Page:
1. I updated you grade (commercial). Find out your score and comments here.
PART ONE: Critical Thinking and Problem Solving
Our next topic is critical thinking and problem solving. We teach and learn to make better decisions and solve problems in our daily life. Most real-world problems are not like math problems, however. What does a real-world problem look like? What strategies are needed to deal with these problems? How can we integrate technology to enhance those strategies?
1. Let’s look at this video that introduces a way to deal with wicked (ill-defined) problems. I converted this Youtube video to online instructional materials usingTedEd. The tool can be used to contextualize your lessons using videos and provide questions and prompts to scaffold student thinking. Watch the video. With your group member, answer the four embedded questions, and explore further references as needed.
(1) According to the video, why are those wicked problems hard to solve?
(2) Designing a lesson that addresses each student’s unique needs and curriculum requirements is one of wicked problems. Think about one example of wicked problems you have recently experienced in your life. What was it?
(3) How did you solve the wicked problem you just shared?
(4) After watching the video, did you get a better idea of dealing with your problem? How would you differently solve the problem?
2. So, what does this have to do with technology integration? Are there tools available that can support student problem solving?
3. Here is a set of National Educational Technology Standards (NETS) that addresses critical thinking, problem solving, and decision-making:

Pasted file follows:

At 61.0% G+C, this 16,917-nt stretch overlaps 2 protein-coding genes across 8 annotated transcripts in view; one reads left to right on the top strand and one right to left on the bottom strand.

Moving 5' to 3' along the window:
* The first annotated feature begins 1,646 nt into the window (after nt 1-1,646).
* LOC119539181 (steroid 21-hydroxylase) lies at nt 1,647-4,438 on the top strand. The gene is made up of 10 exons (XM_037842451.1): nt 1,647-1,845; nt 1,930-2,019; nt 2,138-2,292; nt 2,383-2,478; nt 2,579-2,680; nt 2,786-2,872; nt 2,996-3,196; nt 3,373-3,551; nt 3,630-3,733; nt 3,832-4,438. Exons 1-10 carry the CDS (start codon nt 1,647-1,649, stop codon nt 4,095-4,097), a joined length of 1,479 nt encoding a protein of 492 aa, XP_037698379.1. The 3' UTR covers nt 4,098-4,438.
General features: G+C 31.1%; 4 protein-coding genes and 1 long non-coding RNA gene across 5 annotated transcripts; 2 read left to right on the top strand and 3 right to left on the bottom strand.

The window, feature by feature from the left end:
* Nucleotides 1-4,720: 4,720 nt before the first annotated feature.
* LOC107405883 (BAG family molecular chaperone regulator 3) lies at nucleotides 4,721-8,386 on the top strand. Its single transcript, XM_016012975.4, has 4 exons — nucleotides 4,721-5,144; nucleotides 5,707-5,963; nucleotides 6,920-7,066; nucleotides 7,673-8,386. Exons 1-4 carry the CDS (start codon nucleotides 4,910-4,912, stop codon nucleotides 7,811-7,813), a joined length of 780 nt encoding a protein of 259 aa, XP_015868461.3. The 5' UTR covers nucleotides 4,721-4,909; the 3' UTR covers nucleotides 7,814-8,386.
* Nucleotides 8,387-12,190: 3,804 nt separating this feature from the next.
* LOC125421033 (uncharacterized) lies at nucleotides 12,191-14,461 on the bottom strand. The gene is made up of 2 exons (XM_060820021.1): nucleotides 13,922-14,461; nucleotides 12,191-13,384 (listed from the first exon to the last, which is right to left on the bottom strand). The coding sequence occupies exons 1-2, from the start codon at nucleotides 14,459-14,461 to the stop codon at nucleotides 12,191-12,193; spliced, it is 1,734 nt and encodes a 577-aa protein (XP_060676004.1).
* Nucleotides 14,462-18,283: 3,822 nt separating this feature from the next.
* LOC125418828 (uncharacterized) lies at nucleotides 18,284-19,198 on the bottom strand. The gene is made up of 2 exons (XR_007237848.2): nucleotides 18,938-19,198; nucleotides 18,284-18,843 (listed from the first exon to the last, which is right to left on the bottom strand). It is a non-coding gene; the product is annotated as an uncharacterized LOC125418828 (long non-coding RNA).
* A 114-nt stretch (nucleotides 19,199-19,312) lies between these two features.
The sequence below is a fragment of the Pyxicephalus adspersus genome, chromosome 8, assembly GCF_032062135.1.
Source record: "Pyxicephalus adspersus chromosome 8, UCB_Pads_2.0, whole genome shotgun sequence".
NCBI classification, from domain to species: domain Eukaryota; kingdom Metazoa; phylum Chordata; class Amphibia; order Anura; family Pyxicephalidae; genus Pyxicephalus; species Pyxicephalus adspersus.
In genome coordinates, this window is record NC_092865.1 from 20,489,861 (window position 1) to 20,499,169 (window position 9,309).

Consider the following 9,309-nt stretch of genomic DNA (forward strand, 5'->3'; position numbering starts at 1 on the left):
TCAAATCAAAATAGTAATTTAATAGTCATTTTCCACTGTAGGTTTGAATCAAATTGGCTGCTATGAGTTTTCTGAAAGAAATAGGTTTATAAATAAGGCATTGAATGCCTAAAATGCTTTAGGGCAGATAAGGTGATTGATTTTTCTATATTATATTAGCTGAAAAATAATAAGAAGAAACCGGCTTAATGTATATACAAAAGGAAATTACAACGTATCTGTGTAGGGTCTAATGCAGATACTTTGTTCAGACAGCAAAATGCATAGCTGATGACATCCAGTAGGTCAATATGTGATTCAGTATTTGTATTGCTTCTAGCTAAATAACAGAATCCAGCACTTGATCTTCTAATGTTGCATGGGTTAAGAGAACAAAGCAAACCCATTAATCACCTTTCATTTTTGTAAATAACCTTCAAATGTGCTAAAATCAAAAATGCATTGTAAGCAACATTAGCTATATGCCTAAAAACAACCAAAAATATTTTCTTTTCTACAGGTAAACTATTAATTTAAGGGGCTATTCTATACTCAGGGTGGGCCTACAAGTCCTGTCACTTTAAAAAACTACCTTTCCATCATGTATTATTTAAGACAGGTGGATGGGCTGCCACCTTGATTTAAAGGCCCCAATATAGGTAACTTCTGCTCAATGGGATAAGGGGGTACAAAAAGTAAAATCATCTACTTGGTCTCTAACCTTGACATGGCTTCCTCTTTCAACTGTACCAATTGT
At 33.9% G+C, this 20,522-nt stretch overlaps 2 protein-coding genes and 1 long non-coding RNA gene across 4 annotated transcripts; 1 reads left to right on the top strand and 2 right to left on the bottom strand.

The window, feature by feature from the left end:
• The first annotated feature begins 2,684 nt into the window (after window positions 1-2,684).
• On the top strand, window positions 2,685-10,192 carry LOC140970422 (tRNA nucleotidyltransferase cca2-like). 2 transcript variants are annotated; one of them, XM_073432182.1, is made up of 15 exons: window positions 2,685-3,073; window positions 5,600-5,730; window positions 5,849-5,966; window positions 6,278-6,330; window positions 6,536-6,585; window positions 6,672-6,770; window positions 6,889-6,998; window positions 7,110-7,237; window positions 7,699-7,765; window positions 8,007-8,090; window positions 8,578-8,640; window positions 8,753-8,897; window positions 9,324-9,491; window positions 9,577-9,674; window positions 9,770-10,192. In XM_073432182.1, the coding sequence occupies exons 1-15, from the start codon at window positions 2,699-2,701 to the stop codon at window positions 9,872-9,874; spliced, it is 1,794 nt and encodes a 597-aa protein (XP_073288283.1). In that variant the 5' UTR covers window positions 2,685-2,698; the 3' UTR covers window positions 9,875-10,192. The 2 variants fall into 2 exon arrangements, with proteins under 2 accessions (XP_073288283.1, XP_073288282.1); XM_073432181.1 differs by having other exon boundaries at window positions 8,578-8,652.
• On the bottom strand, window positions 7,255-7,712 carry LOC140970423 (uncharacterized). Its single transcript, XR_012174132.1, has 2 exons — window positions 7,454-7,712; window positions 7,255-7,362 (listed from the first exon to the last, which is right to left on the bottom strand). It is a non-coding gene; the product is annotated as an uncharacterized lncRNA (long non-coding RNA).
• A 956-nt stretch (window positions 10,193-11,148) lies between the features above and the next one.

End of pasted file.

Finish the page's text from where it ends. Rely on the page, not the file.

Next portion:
Students use critical thinking skills to plan and conduct research, manage projects, solve problems,
and make informed decisions using appropriate digital tools and resources. Students:
a. identify and define authentic problems and significant questions for investigation.
b. plan and manage activities to develop a solution or complete a project.
c. collect and analyze data to identify solutions and/or make informed decisions.
d. use multiple processes and diverse perspectives to explore alternative solutions.
PART TWO: Learning Adventure Project
Today we are starting a new project, one that will continue almost until the end of the semester. We’ll be calling this Learning Adventure Project. You have all created/observed lessons, digital stories, a personal website and more. Now it’s time to integrate all your skills into one project.
Let’s Look at an Example
Before we get to all the details, let’s first look at some examples of Adventures created by former EDIT 2000 students. Ours will be set up slightly different, but the premise is the same. You read about Project-Based Learning (PBL)– you are basically creating your own project-based learning for students. You will create a website that introduces your project to students, parents, and other teachers. The site is meant to guide a student through an adventure of your choosing (of course, it’s nice to offer them choices within your adventure as well).
After looking at the student examples, what questions do you have? How do you think the adventure could have been improved? Do you notice any missing elements of the adventure that could have made it better? Think on this – maybe as we work through the project, you will want to go about it differently. That’s okay! Just be sure to talk with me to let me know your ideas.
Partners and Groups
I would prefer you work with a partner or a group of three for this project. It’s okay if you find yourself planning an adventure in a subject or grade different than the one you identified at the beginning of the semester. I am open to people working alone, but you need to be forewarned that this is a lot of work – being able to share the work load will help you stay on target.
Open this Learning Adventure Rubric. Talking through the rubric will help you understand what is expected of you throughout the project. You will notice that the criteria for receiving full credit is part of the rubric. Let’s look at this together.
Come prepared to work with a partner on Monday. You should talk with them about the topic you want to address for the project. It can be anything really. We will have time Monday to continue talking about the project and also time to brainstorm/talk with classmates.